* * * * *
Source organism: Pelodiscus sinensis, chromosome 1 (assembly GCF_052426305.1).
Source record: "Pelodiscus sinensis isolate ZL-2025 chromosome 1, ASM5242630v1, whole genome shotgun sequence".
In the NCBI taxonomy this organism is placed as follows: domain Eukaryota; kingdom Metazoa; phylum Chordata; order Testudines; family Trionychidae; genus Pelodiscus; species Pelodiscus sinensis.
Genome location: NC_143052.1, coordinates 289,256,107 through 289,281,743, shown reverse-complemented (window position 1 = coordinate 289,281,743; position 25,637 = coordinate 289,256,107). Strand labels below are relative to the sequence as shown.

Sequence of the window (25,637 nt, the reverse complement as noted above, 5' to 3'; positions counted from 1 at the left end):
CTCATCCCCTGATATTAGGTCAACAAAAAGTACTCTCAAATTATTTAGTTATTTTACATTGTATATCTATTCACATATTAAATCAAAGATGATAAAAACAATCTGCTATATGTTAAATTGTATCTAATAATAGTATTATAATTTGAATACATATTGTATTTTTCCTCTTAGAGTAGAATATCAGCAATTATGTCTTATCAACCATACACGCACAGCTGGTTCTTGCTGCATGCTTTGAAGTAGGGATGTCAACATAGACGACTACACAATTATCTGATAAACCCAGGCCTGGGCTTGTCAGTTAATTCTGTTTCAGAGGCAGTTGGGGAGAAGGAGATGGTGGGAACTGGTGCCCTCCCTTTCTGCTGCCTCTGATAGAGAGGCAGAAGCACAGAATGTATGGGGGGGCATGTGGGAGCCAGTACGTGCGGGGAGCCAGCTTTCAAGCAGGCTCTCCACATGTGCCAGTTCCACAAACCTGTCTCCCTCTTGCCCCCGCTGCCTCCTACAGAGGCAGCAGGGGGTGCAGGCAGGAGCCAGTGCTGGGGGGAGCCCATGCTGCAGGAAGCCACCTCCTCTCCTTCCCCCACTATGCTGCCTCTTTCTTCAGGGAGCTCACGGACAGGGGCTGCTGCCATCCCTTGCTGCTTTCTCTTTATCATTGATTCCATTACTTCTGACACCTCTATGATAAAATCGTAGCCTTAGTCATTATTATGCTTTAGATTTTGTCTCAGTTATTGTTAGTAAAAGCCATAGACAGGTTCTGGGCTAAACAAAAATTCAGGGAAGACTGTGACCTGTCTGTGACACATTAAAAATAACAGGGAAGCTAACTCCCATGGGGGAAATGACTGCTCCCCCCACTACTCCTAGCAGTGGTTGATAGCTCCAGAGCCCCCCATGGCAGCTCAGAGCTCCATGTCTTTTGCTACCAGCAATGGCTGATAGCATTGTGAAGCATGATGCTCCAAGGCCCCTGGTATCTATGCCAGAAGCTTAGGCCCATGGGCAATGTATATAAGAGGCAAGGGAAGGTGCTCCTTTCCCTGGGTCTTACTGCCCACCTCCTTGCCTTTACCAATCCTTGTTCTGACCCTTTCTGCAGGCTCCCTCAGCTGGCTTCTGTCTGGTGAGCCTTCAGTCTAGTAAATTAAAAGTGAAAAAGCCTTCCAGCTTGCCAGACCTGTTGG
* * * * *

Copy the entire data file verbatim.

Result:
Source organism: Pelodiscus sinensis, chromosome 1 (assembly GCF_052426305.1).
Source record: "Pelodiscus sinensis isolate ZL-2025 chromosome 1, ASM5242630v1, whole genome shotgun sequence".
In the NCBI taxonomy this organism is placed as follows: domain Eukaryota; kingdom Metazoa; phylum Chordata; order Testudines; family Trionychidae; genus Pelodiscus; species Pelodiscus sinensis.
Genome location: NC_143052.1, coordinates 289,256,107 through 289,281,743, shown reverse-complemented (window position 1 = coordinate 289,281,743; position 25,637 = coordinate 289,256,107). Strand labels below are relative to the sequence as shown.

Sequence of the window (25,637 nt, the reverse complement as noted above, 5' to 3'; positions counted from 1 at the left end):
CTCATCCCCTGATATTAGGTCAACAAAAAGTACTCTCAAATTATTTAGTTATTTTACATTGTATATCTATTCACATATTAAATCAAAGATGATAAAAACAATCTGCTATATGTTAAATTGTATCTAATAATAGTATTATAATTTGAATACATATTGTATTTTTCCTCTTAGAGTAGAATATCAGCAATTATGTCTTATCAACCATACACGCACAGCTGGTTCTTGCTGCATGCTTTGAAGTAGGGATGTCAACATAGACGACTACACAATTATCTGATAAACCCAGGCCTGGGCTTGTCAGTTAATTCTGTTTCAGAGGCAGTTGGGGAGAAGGAGATGGTGGGAACTGGTGCCCTCCCTTTCTGCTGCCTCTGATAGAGAGGCAGAAGCACAGAATGTATGGGGGGGCATGTGGGAGCCAGTACGTGCGGGGAGCCAGCTTTCAAGCAGGCTCTCCACATGTGCCAGTTCCACAAACCTGTCTCCCTCTTGCCCCCGCTGCCTCCTACAGAGGCAGCAGGGGGTGCAGGCAGGAGCCAGTGCTGGGGGGAGCCCATGCTGCAGGAAGCCACCTCCTCTCCTTCCCCCACTATGCTGCCTCTTTCTTCAGGGAGCTCACGGACAGGGGCTGCTGCCATCCCTTGCTGCTTTCTCTTTATCATTGATTCCATTACTTCTGACACCTCTATGATAAAATCGTAGCCTTAGTCATTATTATGCTTTAGATTTTGTCTCAGTTATTGTTAGTAAAAGCCATAGACAGGTTCTGGGCTAAACAAAAATTCAGGGAAGACTGTGACCTGTCTGTGACACATTAAAAATAACAGGGAAGCTAACTCCCATGGGGGAAATGACTGCTCCCCCCACTACTCCTAGCAGTGGTTGATAGCTCCAGAGCCCCCCATGGCAGCTCAGAGCTCCATGTCTTTTGCTACCAGCAATGGCTGATAGCATTGTGAAGCATGATGCTCCAAGGCCCCTGGTATCTATGCCAGAAGCTTAGGCCCATGGGCAATGTATATAAGAGGCAAGGGAAGGTGCTCCTTTCCCTGGGTCTTACTGCCCACCTCCTTGCCTTTACCAATCCTTGTTCTGACCCTTTCTGCAGGCTCCCTCAGCTGGCTTCTGTCTGGTGAGCCTTCAGTCTAGTAAATTAAAAGTGAAAAAGCCTTCCAGCTTGCCAGACCTGTTGG